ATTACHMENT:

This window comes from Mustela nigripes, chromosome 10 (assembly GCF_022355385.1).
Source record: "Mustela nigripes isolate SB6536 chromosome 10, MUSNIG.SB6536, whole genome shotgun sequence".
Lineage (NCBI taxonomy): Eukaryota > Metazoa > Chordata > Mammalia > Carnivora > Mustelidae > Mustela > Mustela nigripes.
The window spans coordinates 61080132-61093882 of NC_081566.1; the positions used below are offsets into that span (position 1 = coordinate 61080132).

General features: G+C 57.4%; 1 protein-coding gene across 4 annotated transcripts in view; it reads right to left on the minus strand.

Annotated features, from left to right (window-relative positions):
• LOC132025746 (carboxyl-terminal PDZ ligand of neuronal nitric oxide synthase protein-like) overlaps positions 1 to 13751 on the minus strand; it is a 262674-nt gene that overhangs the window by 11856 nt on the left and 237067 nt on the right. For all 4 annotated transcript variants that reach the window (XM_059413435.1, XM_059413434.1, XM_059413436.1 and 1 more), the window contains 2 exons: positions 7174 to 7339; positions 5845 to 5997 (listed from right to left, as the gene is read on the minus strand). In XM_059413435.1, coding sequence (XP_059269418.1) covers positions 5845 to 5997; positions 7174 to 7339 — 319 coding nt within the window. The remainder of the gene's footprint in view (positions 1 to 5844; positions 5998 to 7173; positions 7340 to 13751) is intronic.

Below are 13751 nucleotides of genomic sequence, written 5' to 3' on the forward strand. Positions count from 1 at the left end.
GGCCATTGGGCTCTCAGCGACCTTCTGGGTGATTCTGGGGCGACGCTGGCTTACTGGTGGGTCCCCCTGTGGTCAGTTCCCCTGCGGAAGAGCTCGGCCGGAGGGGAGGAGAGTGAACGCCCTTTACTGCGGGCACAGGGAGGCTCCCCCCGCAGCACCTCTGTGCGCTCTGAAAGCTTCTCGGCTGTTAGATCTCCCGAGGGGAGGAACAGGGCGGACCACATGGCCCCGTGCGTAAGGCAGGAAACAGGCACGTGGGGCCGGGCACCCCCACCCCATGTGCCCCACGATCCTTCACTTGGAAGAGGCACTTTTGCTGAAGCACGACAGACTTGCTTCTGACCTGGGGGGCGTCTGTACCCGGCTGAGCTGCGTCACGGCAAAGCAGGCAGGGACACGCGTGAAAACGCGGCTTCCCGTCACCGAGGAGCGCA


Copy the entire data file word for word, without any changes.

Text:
This window comes from Mustela nigripes, chromosome 10 (assembly GCF_022355385.1).
Source record: "Mustela nigripes isolate SB6536 chromosome 10, MUSNIG.SB6536, whole genome shotgun sequence".
Lineage (NCBI taxonomy): Eukaryota > Metazoa > Chordata > Mammalia > Carnivora > Mustelidae > Mustela > Mustela nigripes.
The window spans coordinates 61080132-61093882 of NC_081566.1; the positions used below are offsets into that span (position 1 = coordinate 61080132).

General features: G+C 57.4%; 1 protein-coding gene across 4 annotated transcripts in view; it reads right to left on the minus strand.

Annotated features, from left to right (window-relative positions):
• LOC132025746 (carboxyl-terminal PDZ ligand of neuronal nitric oxide synthase protein-like) overlaps positions 1 to 13751 on the minus strand; it is a 262674-nt gene that overhangs the window by 11856 nt on the left and 237067 nt on the right. For all 4 annotated transcript variants that reach the window (XM_059413435.1, XM_059413434.1, XM_059413436.1 and 1 more), the window contains 2 exons: positions 7174 to 7339; positions 5845 to 5997 (listed from right to left, as the gene is read on the minus strand). In XM_059413435.1, coding sequence (XP_059269418.1) covers positions 5845 to 5997; positions 7174 to 7339 — 319 coding nt within the window. The remainder of the gene's footprint in view (positions 1 to 5844; positions 5998 to 7173; positions 7340 to 13751) is intronic.

Below are 13751 nucleotides of genomic sequence, written 5' to 3' on the forward strand. Positions count from 1 at the left end.
GGCCATTGGGCTCTCAGCGACCTTCTGGGTGATTCTGGGGCGACGCTGGCTTACTGGTGGGTCCCCCTGTGGTCAGTTCCCCTGCGGAAGAGCTCGGCCGGAGGGGAGGAGAGTGAACGCCCTTTACTGCGGGCACAGGGAGGCTCCCCCCGCAGCACCTCTGTGCGCTCTGAAAGCTTCTCGGCTGTTAGATCTCCCGAGGGGAGGAACAGGGCGGACCACATGGCCCCGTGCGTAAGGCAGGAAACAGGCACGTGGGGCCGGGCACCCCCACCCCATGTGCCCCACGATCCTTCACTTGGAAGAGGCACTTTTGCTGAAGCACGACAGACTTGCTTCTGACCTGGGGGGCGTCTGTACCCGGCTGAGCTGCGTCACGGCAAAGCAGGCAGGGACACGCGTGAAAACGCGGCTTCCCGTCACCGAGGAGCGCA